Social Media channels are critical to your career and job search. LinkedIn is a great option for connecting with other professionals and building a professional online presence that you can share with others. Review our LinkedIn profile writing service here. Check Twitter for hashtags that are relevant to your field and geographic area, as well as check Facebook for professional networking groups.

4. Sending a Poorly Designed Resume

School districts and principals are bombarded with hundreds of resumes daily. Therefore, it is essential that your resume sets you apart from the competition.   Ensure your resume is clear and concise with one teaching objective that is supported by accomplishments that emphasize the benefits you can bring to the school. Don’t miss our school administrator or teacher resume samples we have on the website.

When preparing your teacher resume, you should also make sure that it is tailored to the position of interest. Check the job posting for resume keywords or other terminology that you can incorporate into your resume. Applicant tracking systems and related pieces of software will screen your education resume and application letter to see if you should make it to the next round of consideration.

Targeting using keywords will help you get passed initial screenings and make it to the hands of a school principal or other hiring manager.

5. Not Include the Right Keywords in Documents

Keywords are specific terms or buzzwords of education and teaching that make it possible for your resume to be successfully scanned by computer software and searched. Keywords are used by schools to weed out unqualified candidates. So when developing your resume, make sure that you include teaching specific terminology blended within the content. Sprinkle the words naturally through the profile and skill summary section and in the work history.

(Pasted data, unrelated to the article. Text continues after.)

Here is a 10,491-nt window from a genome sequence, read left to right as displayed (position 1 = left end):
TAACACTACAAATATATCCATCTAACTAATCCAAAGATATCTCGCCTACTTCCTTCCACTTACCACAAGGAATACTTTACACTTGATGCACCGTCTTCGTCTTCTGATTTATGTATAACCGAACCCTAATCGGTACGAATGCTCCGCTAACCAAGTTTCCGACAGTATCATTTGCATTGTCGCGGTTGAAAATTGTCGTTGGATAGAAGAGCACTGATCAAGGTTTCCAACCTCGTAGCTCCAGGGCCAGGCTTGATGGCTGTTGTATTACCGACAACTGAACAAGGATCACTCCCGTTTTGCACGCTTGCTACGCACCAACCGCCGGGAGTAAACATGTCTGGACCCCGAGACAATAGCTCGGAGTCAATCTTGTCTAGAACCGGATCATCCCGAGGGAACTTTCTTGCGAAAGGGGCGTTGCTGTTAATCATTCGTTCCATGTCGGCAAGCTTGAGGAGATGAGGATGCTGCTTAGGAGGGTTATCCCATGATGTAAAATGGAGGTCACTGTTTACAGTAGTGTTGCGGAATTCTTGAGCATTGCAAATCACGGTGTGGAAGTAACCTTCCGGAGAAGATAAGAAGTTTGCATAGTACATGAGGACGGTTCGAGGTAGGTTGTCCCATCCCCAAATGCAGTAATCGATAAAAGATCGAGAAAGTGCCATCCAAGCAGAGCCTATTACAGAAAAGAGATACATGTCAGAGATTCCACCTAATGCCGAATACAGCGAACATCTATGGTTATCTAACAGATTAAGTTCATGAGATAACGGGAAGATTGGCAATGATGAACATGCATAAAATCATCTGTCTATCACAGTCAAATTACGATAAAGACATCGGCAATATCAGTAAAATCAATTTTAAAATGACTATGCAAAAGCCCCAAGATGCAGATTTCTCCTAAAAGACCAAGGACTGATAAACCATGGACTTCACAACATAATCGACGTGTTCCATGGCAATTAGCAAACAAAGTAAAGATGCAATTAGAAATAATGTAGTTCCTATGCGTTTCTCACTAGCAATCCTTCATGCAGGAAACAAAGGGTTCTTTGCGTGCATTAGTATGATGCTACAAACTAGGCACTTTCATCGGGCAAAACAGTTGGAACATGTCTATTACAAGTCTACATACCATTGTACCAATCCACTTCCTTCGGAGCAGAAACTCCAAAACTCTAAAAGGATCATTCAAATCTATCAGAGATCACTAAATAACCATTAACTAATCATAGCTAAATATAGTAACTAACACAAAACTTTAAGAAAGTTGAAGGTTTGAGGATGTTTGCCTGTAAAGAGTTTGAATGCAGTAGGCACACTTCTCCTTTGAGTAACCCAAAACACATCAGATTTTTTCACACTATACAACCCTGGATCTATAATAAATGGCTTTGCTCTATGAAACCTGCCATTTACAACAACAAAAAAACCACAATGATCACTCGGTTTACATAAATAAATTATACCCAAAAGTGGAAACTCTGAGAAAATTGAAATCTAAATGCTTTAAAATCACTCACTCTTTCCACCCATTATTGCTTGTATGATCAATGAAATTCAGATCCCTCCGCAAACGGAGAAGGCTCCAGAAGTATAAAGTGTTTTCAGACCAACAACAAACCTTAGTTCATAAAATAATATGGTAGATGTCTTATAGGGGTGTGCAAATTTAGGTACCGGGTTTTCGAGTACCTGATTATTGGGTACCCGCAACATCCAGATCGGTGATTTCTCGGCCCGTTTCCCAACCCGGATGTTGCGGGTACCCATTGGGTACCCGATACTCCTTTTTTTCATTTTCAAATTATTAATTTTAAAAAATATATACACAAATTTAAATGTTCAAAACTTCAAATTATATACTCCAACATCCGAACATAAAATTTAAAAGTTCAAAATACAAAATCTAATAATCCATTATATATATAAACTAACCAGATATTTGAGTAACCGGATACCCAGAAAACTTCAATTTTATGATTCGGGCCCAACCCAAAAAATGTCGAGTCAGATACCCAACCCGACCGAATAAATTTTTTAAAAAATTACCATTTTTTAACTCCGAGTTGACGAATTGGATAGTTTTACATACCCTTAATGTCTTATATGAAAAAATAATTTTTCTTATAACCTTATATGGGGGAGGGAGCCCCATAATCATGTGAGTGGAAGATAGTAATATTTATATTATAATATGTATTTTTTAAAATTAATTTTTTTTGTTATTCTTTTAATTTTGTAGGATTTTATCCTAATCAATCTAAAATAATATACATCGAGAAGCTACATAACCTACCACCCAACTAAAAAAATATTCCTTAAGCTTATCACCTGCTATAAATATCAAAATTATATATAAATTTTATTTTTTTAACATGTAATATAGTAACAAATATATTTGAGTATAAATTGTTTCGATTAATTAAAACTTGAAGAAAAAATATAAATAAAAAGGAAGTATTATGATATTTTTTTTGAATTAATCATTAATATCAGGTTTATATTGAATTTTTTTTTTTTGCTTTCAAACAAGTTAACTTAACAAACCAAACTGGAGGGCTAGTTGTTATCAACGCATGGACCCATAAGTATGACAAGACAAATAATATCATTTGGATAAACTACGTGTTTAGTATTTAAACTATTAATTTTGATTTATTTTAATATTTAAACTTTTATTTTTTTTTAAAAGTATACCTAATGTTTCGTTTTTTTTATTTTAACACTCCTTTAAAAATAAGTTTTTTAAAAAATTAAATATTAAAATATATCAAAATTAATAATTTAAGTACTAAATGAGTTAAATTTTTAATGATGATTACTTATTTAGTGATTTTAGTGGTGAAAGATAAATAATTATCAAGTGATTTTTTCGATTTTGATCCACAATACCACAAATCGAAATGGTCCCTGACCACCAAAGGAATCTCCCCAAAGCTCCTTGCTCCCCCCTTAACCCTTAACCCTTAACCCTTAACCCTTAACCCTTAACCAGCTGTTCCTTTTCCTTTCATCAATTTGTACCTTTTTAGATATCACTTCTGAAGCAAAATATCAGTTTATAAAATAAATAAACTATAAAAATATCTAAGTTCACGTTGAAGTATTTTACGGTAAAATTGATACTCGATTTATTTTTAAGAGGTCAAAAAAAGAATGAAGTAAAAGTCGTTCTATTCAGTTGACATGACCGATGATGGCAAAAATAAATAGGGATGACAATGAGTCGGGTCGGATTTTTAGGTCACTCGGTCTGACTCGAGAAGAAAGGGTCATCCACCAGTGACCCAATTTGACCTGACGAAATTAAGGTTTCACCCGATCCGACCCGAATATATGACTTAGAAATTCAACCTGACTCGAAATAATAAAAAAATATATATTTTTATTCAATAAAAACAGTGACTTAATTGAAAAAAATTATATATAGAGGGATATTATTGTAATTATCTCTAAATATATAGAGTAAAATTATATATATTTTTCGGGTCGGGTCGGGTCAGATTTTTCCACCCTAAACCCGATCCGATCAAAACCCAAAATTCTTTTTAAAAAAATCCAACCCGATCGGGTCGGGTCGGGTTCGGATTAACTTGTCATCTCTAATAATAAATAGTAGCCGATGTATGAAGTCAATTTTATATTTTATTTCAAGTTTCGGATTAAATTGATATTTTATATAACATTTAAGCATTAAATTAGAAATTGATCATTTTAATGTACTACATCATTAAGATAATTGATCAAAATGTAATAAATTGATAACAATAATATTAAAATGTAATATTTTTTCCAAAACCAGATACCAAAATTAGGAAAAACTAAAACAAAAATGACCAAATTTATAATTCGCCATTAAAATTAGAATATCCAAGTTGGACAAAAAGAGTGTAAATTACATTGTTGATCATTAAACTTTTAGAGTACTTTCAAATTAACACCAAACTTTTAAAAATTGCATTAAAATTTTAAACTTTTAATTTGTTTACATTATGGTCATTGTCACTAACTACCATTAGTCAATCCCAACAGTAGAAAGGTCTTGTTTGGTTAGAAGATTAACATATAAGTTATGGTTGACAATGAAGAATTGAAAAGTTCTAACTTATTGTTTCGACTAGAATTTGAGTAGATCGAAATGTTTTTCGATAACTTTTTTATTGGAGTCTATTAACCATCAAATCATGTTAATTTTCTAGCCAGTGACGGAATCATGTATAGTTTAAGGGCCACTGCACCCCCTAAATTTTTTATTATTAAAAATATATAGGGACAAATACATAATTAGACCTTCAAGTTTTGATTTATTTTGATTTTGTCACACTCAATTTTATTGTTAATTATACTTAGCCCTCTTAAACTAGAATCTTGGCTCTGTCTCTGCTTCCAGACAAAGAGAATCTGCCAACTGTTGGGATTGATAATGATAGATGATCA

Discover relevant keywords in the job posting, on the district’s website (check to see if they have a page that outlines their mission or vision), and in other community publications. Terminology that will get you noticed at one district may send you to the bottom of the stack for another institution with different needs, goals, or values. Change your resume a little bit depending on the differences in the jobs to which you are applying.

6. Not Including Related Career Accomplishments

Your resume is your personal marketing tool, and keywords and achievements play a vital part. Modesty has no place here! You need to find and include significant, concrete results that you can highlight in your resume. When describing your teaching accomplishments, be sure to use important keywords and statistics to stress the importance of your achievements.

Format your accomplishment-driven resume in a way that will make your accomplishments stand out. Don’t cluster your achievements and responsibilities together. Instead, only write an overview of your responsibilities in paragraph format, and draw attention to your top successes with a list of bullet-points. Bring the principal’s eye or any other reader of your resume to your important selling points.

If your career successes are events you can quantify, that’s an excellent plus. Don’t forget to include something similar to this:

  • Increased class’s math scores on a standardized test by 20% using unique teaching techniques.
  • Did you develop a program that resulted in 76 students enhancing their educational outcomes? Then say that, rather than just noting that you managed a program.

7. Submitting Your Resume to the Wrong Person

Do you have any idea who is reading your educational focused resume?

Sending out your resume blindly without conducting a little research could result in your resume becoming lost or discarded.

It takes a matter of minutes to call the district office of your targeted school. The receptionist will provide you with the proper contact information. Remember to get the correct spelling and title of the hiring individual. Ensuring your resume arrives safely into the hands of the right person is a necessary first step to getting your application reviewed.